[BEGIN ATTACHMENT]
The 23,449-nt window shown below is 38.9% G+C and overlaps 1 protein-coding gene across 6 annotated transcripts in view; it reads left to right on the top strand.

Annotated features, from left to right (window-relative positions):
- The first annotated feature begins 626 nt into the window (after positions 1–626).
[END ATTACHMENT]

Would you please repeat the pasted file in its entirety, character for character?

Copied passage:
The 23,449-nt window shown below is 38.9% G+C and overlaps 1 protein-coding gene across 6 annotated transcripts in view; it reads left to right on the top strand.

Annotated features, from left to right (window-relative positions):
- The first annotated feature begins 626 nt into the window (after positions 1–626).